If there is something I learnt from studying anthropology, is that what is implicit is often more important than what is observable. For a long time, I have been attracted (mildly obsessed one could say) with the notion of absence, silence, and all that is unspoken. There is no need to rehearse here the cultural relevance of metaphors and the need to understand what is said without being said, but certainly, these notions have haunted me for a while. As anthropologists, we know that certain concepts are not directly translatable from the original languages, and one has to become totally immersed in a culture in order to understand the nuances, connotations, and unspoken truths uttered through complex symbolic idioms that, to an outsider, are as idiosyncratic as they are straightforwardly unintelligible. Yet, somehow, we manage to grasp their meaning, elusive as it may be, which we try to convey to our intended public through an approximate process of interpretation. Then suddenly, the ungraspable reveals itself, in its elusive clarity. In sum, there is always something behind the visible, and surely, we can get to it when and if there are interlocutors that can explain to us the otherwise inaccessible meanings and significance of practices, idiomatic phrases, objects, or representations. But what happened when no one is there to tell us, explain to us, and guide us to see what in other circumstances would be invisible?
Working in museums we often come across things that have a note on provenance, geographic, ethnic or else. This makes interpretation and repatriation somewhat easier. Objects are identified as culturally significant, common, or exceptional, whether their uniqueness is extraordinary, or simply odd. Communities’ repatriation claims are underpinned by the understanding the certain objects have a distinct social relevance due to religious, or other factors. Increasingly, objects are being returned to their legitimate owners, or their descendants because there are communities that are ready to embrace them again, that can elicit implicit meanings from them, and that can make them speak once again in a familiar language that has been muted for a long time.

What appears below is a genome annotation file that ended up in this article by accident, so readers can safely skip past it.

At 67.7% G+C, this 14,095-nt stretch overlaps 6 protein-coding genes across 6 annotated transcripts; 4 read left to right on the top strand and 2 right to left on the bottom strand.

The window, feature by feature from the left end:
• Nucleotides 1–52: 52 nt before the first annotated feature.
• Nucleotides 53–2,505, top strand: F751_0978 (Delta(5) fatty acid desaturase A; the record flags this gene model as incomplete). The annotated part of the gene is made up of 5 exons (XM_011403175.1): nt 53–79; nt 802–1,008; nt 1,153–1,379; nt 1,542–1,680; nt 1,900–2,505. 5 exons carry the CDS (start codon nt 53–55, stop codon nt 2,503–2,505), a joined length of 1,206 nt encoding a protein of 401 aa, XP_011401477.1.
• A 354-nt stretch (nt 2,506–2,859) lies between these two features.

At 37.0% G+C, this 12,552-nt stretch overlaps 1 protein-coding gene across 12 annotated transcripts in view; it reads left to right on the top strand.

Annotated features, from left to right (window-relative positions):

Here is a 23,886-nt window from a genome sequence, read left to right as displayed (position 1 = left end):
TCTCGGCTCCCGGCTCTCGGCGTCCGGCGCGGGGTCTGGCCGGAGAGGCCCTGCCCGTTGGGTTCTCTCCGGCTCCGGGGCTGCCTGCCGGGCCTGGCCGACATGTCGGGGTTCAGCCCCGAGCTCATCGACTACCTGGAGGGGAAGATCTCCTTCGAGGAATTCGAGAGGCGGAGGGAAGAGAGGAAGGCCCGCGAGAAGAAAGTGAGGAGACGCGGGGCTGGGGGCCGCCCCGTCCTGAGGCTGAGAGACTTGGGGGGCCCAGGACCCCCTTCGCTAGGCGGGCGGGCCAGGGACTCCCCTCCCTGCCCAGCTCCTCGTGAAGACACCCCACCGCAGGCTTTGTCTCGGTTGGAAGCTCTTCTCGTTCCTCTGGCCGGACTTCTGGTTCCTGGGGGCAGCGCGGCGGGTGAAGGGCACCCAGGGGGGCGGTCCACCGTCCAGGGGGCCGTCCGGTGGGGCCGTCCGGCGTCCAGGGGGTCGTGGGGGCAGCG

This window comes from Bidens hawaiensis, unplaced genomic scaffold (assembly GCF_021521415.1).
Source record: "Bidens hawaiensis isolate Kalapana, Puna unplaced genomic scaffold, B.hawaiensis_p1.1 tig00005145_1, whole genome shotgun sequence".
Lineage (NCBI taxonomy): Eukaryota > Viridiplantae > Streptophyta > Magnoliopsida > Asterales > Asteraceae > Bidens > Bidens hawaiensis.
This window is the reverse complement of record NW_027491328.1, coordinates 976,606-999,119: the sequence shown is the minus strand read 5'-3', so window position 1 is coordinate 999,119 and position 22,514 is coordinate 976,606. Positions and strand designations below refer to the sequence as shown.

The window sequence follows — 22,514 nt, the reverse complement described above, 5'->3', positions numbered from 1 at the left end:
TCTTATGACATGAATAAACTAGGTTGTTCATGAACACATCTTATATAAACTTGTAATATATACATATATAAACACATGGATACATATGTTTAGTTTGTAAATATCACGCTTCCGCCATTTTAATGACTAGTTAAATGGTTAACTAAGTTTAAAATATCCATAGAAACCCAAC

But there are also entire collections that will never be reclaimed. There are simply no descendants that can either revive their significance, or their active role in society. These ‘orphan collections’ live in a state of limbo, between the well-intentioned ethics of conservation, and the absence of meanings once attributed to them, which with luck, one day will be uncovered once again through careful research and study. In the absence of knowledge directly associated with certain objects and collections, we are left to reconstruct meanings through alternative evidence. Not being able to access living peoples is no obstacle to reconstructing object’s meanings, as archaeology teaches us. But the silence that surrounds these objects, while creating absence of meaning, also creates absence of presence. In other words, these objects will never be openly displayed in museums. There is neither sufficient, nor comprehensive knowledge about these collections to justify their exposure to the public. They belong to dead cultures, and dead cultures, unless they are the usual suspects, do not generate any financial return. Attention to these collections would radically shift museum narratives, obsessed with populist, mediocre messages and trite stories of grandeur and splendour.
My recent work on images of Baja California Indians made me realise the immense gap there is between collections from these cultures and those we know much about. The absence of Baja California objects in displays outside Mexico is shocking, and this should make us reflect deeply not only about the motivations that push us to investigate and research certain parts of the world better than others, but also to reflect upon their role in museums. What good do they do if the little we know about them will never be shared?
Perhaps rethinking museum collections in light of the notion of absence could be productive, and with the best intentions even challenging. We rightfully stress the importance of species disappearing by the day, entire ecosystems vanishing under our eyes, but no one talks or thinks about the absence of entire peoples and how they and their rich heritages disappeared over time from our history and from our memory. The invaluable lesson that orphan collections are teaching us is that although they may be silent, they still carry a great deal of significance for us all today. They make us reflect upon the extinction of entire cultures, and the effects that climatic and other factors have on the disappearance of civilisations that may hold the key to unlock their implicit meanings.
Orphan collections are there to stay, but if we want to share a sense of awareness of what we have done and continue to do to our fellow humans, perhaps we ought to consider reviving the public interest in lost worlds and previously unseen heritages. If properly curated, orphan collections may convey, if not the original meanings they were supposed to carry, at least the message that only through absence we can appreciate what we are and what we have.